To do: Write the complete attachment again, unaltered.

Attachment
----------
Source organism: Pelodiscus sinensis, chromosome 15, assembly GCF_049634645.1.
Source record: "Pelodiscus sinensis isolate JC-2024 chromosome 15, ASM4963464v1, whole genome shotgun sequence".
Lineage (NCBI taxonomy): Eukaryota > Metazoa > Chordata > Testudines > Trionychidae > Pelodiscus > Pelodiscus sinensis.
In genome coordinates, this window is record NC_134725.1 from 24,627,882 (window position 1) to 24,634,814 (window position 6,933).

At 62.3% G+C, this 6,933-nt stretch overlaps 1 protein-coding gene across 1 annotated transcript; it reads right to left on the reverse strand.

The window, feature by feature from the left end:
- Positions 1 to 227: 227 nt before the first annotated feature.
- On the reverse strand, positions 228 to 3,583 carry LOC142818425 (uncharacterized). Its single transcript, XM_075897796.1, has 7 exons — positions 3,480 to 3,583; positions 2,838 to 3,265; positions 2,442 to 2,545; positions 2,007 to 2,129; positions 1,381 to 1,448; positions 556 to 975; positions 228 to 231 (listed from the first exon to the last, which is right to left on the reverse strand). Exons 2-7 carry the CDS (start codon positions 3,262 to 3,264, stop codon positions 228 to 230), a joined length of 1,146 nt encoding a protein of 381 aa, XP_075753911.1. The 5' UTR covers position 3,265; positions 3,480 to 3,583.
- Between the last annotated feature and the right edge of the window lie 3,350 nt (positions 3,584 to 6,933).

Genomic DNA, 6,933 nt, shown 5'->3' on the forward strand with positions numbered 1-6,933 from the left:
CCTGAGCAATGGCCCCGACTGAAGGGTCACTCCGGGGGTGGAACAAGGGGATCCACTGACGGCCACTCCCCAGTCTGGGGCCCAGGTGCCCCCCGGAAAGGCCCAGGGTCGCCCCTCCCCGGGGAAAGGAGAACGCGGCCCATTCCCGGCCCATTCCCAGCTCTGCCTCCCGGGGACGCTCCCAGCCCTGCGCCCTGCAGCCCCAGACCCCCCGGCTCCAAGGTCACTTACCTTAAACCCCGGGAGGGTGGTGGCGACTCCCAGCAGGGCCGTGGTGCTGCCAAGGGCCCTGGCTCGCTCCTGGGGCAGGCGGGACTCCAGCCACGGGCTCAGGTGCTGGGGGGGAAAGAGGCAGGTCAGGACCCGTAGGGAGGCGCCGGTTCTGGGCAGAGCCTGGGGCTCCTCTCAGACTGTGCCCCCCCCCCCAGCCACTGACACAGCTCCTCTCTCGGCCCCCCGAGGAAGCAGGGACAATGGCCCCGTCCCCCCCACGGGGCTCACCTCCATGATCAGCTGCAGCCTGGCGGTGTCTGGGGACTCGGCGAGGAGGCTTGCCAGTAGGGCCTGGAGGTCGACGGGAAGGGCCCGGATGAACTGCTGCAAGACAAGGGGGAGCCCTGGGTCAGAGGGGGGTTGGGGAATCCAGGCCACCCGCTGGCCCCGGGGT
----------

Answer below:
Source organism: Pelodiscus sinensis, chromosome 15, assembly GCF_049634645.1.
Source record: "Pelodiscus sinensis isolate JC-2024 chromosome 15, ASM4963464v1, whole genome shotgun sequence".
Lineage (NCBI taxonomy): Eukaryota > Metazoa > Chordata > Testudines > Trionychidae > Pelodiscus > Pelodiscus sinensis.
In genome coordinates, this window is record NC_134725.1 from 24,627,882 (window position 1) to 24,634,814 (window position 6,933).

At 62.3% G+C, this 6,933-nt stretch overlaps 1 protein-coding gene across 1 annotated transcript; it reads right to left on the reverse strand.

The window, feature by feature from the left end:
- Positions 1 to 227: 227 nt before the first annotated feature.
- On the reverse strand, positions 228 to 3,583 carry LOC142818425 (uncharacterized). Its single transcript, XM_075897796.1, has 7 exons — positions 3,480 to 3,583; positions 2,838 to 3,265; positions 2,442 to 2,545; positions 2,007 to 2,129; positions 1,381 to 1,448; positions 556 to 975; positions 228 to 231 (listed from the first exon to the last, which is right to left on the reverse strand). Exons 2-7 carry the CDS (start codon positions 3,262 to 3,264, stop codon positions 228 to 230), a joined length of 1,146 nt encoding a protein of 381 aa, XP_075753911.1. The 5' UTR covers position 3,265; positions 3,480 to 3,583.
- Between the last annotated feature and the right edge of the window lie 3,350 nt (positions 3,584 to 6,933).

Genomic DNA, 6,933 nt, shown 5'->3' on the forward strand with positions numbered 1-6,933 from the left:
CCTGAGCAATGGCCCCGACTGAAGGGTCACTCCGGGGGTGGAACAAGGGGATCCACTGACGGCCACTCCCCAGTCTGGGGCCCAGGTGCCCCCCGGAAAGGCCCAGGGTCGCCCCTCCCCGGGGAAAGGAGAACGCGGCCCATTCCCGGCCCATTCCCAGCTCTGCCTCCCGGGGACGCTCCCAGCCCTGCGCCCTGCAGCCCCAGACCCCCCGGCTCCAAGGTCACTTACCTTAAACCCCGGGAGGGTGGTGGCGACTCCCAGCAGGGCCGTGGTGCTGCCAAGGGCCCTGGCTCGCTCCTGGGGCAGGCGGGACTCCAGCCACGGGCTCAGGTGCTGGGGGGGAAAGAGGCAGGTCAGGACCCGTAGGGAGGCGCCGGTTCTGGGCAGAGCCTGGGGCTCCTCTCAGACTGTGCCCCCCCCCCCAGCCACTGACACAGCTCCTCTCTCGGCCCCCCGAGGAAGCAGGGACAATGGCCCCGTCCCCCCCACGGGGCTCACCTCCATGATCAGCTGCAGCCTGGCGGTGTCTGGGGACTCGGCGAGGAGGCTTGCCAGTAGGGCCTGGAGGTCGACGGGAAGGGCCCGGATGAACTGCTGCAAGACAAGGGGGAGCCCTGGGTCAGAGGGGGGTTGGGGAATCCAGGCCACCCGCTGGCCCCGGGGT